At SLC, we are proud to have been working with hundreds of EU nurses and doctors coming to work in the UK, either through our online Medical English courses or through our IELTS test preparation programmes. We see how committed they are and what a vital contribution they make to healthcare in this country, not just in NHS Trust hospitals, but also in care homes, nursing homes and private clinics and hospitals around the UK.
Staff Shortages and an Immigration Points System
Understandably, a vote for Brexit has caused considerable levels of concern among EU workers in the UK, especially as their status has not yet been guaranteed by the government. However, whatever the outcome, there are massive shortages in nurses – an estimated 25,000 vacancies and counting – and nowhere near those numbers coming through the UK training system. As a result, international nurses and doctors are needed more than ever before.
If a points system is introduced in the UK, such as in Australia and Canada, then nurses and doctors must similarly be on it. Nurses are on the UK shortage occupation list right now and will continue to be in the foreseeable future, as are specialist doctors, such as those working in A&E and paediatrics.
English Language Concerns
This issue of English language skills for overseas nurses and doctors was raised during the referendum campaigns. However, the criteria for both EU and non-EU medical professionals have been tightened recently, with all nurses required to score an advanced level 7.0 in the international IELTS test and doctors now needing 7.5. To give this some context, a score of 7.0 is equivalent to what Oxford University requires their international degree programme applicants to have.
Having the right English language skills is part of both the Australian and Canadian requirements, so we anticipate that this will also be the case if a similar system is brought in for EU workers. For medical professionals, these scores in the IELTS should easily be high enough to satisfy any concerns about the English level of current and future nurses and doctors coming to the UK.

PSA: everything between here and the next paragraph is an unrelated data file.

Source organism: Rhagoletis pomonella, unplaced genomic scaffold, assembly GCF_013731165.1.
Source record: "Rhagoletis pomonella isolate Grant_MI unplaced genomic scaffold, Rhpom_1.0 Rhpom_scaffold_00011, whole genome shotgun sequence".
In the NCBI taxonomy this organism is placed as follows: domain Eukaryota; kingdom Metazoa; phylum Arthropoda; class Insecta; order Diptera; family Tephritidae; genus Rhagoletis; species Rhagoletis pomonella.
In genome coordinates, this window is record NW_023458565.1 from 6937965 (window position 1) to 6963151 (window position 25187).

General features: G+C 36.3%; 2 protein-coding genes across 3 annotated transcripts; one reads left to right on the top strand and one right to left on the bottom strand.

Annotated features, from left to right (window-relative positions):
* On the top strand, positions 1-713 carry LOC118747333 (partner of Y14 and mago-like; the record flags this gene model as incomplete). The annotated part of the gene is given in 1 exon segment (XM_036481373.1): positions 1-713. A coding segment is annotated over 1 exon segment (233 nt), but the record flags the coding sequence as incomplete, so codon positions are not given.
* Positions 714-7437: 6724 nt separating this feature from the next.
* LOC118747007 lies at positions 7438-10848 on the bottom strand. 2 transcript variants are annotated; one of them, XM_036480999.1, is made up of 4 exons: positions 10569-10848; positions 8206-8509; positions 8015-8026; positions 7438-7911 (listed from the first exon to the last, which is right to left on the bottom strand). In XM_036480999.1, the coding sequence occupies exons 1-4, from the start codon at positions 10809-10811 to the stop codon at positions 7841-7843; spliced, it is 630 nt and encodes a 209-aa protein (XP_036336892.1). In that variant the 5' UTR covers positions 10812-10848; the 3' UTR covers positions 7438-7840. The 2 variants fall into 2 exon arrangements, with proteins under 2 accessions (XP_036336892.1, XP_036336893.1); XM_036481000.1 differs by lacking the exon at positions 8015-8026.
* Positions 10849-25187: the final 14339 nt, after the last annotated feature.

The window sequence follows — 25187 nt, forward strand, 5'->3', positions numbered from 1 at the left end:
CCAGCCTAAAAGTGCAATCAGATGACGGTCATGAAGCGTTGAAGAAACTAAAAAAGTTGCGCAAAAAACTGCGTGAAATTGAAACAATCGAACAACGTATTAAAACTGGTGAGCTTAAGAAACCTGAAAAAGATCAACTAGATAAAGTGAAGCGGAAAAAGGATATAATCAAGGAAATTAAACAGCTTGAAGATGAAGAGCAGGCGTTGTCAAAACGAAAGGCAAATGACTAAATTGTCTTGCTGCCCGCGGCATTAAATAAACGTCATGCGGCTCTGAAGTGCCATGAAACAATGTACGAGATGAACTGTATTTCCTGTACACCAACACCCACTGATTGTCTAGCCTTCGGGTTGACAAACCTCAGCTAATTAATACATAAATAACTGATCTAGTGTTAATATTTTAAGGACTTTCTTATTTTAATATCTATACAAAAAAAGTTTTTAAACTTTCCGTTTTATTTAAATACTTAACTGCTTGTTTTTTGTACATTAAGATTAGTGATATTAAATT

Impact on English Language Courses
Therefore, there is no immediate impact on any of our Medical English or IELTS programmes running for EU nurses. And as Brexit is implemented over the next 2 years or more, nor should there be any significant changes over this time, and we are looking forward to training many more nurses and doctors to achieve their IELTS scores.
Visa processes may eventually change, so affecting the when and where of training – the current process for non-EU nurses is considerably longer and more costly than for EU nurses for example, so it is possible that EU nurses may ultimately have to go through a similar process. We are working hard to future-proof our English language training programmes to ensure they have the flexibility and robustness to meet any potential changes.
Having spoken to many contacts in healthcare, there seems to be a general consensus that we must both reassure EU medical professionals of their current status and work hard to ensure that they are able to continue to make such a valuable contribution to the growing demands of UK healthcare in the future. To quote Royal College of Nursing Chief Executive, Janet Davies:
“Many nurses from EU countries… should be reassured that we do not expect any changes to be made for some time. The RCN will continue to press… for a secure long-term supply of staff to keep patient care safe.”
At SLC, we are delighted to be able to support EU nurses achieve the level of English they need to practice safely and effectively. We hope to continue working with many more over the coming years.